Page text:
An alternative to the direct intake of live A. muciniphila is the consumption of polyphenol-rich foods. Administration of polyphenol to obese mice has shown to reduce the detrimental effects of obesity and increase Akkermansia abundance. Cranberries contain Proanthocyanidins (PAC), a polyphenol, which has a prebiotic effect on Akkermansia. PAC facilitates the differentiation of goblet cells (found in the epithelial lining of certain organs) which in turn produce mucus, thus providing an environment for A muciniphila to thrive. PAC rich cranberries might be an excellent therapeutic alternative to improve Akkermansia abundance [7].

Not only does the existence of Akkermansia illustrate a thriving host-microbe relationship, its anti-obesity properties makes it an excellent candidate bacterium to be examined further in our fight to tame obesity and T2D.

Long live Akkermansia!

Want to know more about your own gut microbiome? You and your healthcare provider can use uBiome’s SmartGut testing to find out how your gut microbiome is functioning and to monitor changes in your gut flora over time.


1. Belzer, C., & de Vos, W. M. (2012). Microbes inside—from diversity to function: The case of Akkermansia. The ISME Journal, 6(8), 1449–1458. Article

2. Derrien, M., Belzer, C., & de Vos, W. M. (2015). Akkermansia muciniphila and its role in regulating host functions. Microbial Pathogenesis. Article

3. Dao, M. C., Everard, A., Aron-Wisnewsky, J., Sokolovska, N., Prifti, E., Verger, E. O., … Clément, K. (2015). Akkermansia muciniphila and improved metabolic health during a dietary intervention in obesity: relationship with gut microbiome richness and ecology. Gut, 1–11. Article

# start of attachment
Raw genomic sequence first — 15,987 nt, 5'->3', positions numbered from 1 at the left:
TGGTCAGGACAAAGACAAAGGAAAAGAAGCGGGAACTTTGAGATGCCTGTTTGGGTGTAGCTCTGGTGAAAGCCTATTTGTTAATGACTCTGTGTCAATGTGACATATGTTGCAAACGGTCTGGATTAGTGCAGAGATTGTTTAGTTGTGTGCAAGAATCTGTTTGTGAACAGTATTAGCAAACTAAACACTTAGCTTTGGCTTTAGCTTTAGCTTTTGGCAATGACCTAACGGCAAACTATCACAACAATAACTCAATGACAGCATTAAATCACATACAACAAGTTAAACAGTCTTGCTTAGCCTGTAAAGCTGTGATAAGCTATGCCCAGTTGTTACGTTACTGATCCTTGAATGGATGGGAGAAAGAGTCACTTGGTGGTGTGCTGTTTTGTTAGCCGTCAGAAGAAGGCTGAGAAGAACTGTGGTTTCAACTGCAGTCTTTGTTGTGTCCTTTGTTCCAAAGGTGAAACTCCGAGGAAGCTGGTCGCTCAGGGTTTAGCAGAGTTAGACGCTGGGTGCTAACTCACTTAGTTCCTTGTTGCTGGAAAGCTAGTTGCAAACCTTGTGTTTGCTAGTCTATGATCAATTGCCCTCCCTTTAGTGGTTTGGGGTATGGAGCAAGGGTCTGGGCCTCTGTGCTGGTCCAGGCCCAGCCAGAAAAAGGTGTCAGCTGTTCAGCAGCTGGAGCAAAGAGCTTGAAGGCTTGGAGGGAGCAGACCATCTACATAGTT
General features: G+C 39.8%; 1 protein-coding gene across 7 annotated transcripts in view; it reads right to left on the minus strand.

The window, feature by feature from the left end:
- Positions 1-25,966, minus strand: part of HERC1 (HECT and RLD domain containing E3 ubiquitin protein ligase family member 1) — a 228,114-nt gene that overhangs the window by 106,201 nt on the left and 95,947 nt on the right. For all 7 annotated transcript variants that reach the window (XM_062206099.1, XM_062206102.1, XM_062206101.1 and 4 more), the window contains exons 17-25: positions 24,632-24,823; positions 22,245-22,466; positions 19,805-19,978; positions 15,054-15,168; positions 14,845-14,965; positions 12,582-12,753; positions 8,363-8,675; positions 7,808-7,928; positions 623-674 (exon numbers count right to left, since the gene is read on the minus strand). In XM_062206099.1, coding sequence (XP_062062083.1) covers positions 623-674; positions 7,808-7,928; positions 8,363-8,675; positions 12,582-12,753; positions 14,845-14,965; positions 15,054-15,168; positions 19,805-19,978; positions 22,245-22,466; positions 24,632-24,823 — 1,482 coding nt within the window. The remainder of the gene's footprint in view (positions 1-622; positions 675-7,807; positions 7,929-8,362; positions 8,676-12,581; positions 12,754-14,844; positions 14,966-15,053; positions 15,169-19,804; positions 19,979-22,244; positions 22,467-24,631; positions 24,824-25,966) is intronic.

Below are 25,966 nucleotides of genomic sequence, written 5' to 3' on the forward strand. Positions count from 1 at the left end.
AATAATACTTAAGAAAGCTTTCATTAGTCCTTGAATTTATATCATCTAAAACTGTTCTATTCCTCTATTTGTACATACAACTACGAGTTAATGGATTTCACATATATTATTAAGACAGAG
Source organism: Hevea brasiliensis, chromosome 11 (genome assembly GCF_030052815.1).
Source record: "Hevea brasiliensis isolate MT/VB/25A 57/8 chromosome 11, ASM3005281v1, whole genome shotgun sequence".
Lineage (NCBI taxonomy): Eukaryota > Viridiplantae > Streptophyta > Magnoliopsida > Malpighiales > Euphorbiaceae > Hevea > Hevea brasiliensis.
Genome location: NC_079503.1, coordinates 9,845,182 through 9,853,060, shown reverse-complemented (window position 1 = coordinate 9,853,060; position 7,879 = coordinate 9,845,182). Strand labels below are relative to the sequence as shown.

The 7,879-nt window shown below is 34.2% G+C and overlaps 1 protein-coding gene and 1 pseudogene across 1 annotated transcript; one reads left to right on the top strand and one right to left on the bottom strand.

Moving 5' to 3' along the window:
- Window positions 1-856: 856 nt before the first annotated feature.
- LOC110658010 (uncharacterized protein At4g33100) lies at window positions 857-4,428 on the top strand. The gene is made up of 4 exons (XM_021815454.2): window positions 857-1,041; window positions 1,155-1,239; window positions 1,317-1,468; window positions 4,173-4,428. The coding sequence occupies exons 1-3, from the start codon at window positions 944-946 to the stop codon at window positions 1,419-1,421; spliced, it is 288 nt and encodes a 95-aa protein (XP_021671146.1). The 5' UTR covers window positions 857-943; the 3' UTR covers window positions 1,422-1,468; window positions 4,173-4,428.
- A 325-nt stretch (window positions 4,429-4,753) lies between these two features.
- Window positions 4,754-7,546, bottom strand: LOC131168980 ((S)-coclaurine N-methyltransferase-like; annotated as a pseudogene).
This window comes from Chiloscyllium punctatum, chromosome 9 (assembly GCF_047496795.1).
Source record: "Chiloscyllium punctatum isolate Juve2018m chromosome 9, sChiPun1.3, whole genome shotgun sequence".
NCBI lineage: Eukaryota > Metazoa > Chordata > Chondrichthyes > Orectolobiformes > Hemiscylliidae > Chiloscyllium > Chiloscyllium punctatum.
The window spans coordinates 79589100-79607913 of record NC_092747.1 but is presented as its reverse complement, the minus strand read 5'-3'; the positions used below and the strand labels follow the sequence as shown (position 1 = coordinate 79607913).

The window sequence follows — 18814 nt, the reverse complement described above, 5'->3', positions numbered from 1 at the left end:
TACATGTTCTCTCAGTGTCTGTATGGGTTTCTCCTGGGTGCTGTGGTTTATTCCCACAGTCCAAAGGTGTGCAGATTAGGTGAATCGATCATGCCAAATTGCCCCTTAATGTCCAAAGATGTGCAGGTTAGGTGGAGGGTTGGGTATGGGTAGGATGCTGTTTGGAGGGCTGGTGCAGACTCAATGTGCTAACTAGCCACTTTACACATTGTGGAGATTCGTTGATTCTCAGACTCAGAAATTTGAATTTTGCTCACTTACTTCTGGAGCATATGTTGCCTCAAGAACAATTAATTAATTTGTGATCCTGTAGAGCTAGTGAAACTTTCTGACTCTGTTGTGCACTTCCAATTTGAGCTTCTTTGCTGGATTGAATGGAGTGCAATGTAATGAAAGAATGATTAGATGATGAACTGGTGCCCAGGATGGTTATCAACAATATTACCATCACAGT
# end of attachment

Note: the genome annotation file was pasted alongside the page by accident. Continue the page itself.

4. Anhê, F. F., Varin, T. V., Le Barz, M., Desjardins, Y., Levy, E., Roy, D., & Marette, A. (2015). Gut Microbiota Dysbiosis in Obesity-Linked Metabolic Diseases and Prebiotic Potential of Polyphenol-Rich Extracts. Current Obesity Reports, 389–400. Article

5. Brahe, L. K., Le Chatelier, E., Prifti, E., Pons, N., Kennedy, S., Hansen, T., … Larsen, L. H. (2015). Specific gut microbiota features and metabolic markers in postmenopausal women with obesity. Nutrition & Diabetes, 5(6), e159. Article

6. Shen, J., Tong, X., Sud, N., Khound, R., Song, Y., Maldonado-Gomez, M. X., … Su, Q. (2016). Low-Density Lipoprotein Receptor Signaling Mediates the Triglyceride-Lowering Action of Akkermansia muciniphila in Genetic-Induced HyperlipidemiaHighlights. Arteriosclerosis, Thrombosis, and Vascular Biology, 36(7), 1448–1456. Article

7. Anhê, F. F., Varin, T. V., Le Barz, M., Desjardins, Y., Levy, E., Roy, D., & Marette, A. (2015). Gut Microbiota Dysbiosis in Obesity-Linked Metabolic Diseases and Prebiotic Potential of Polyphenol-Rich Extracts. Current Obesity Reports, 389–400. Article

About the author:
Akshaya Krishnan is a member of the growing uBiome Laboratory Team. She firmly believes the next big revolution in healthcare will come from a personalized understanding of the human microbiome. She holds a MS in Biotechnology from the University of Melbourne and has an avid interest in microbiology and science communication. She is a die-hard Harry Potter fan and in her spare time, she loves to cook different cuisines. Find Akshaya on Twitter at @akshkrishnan.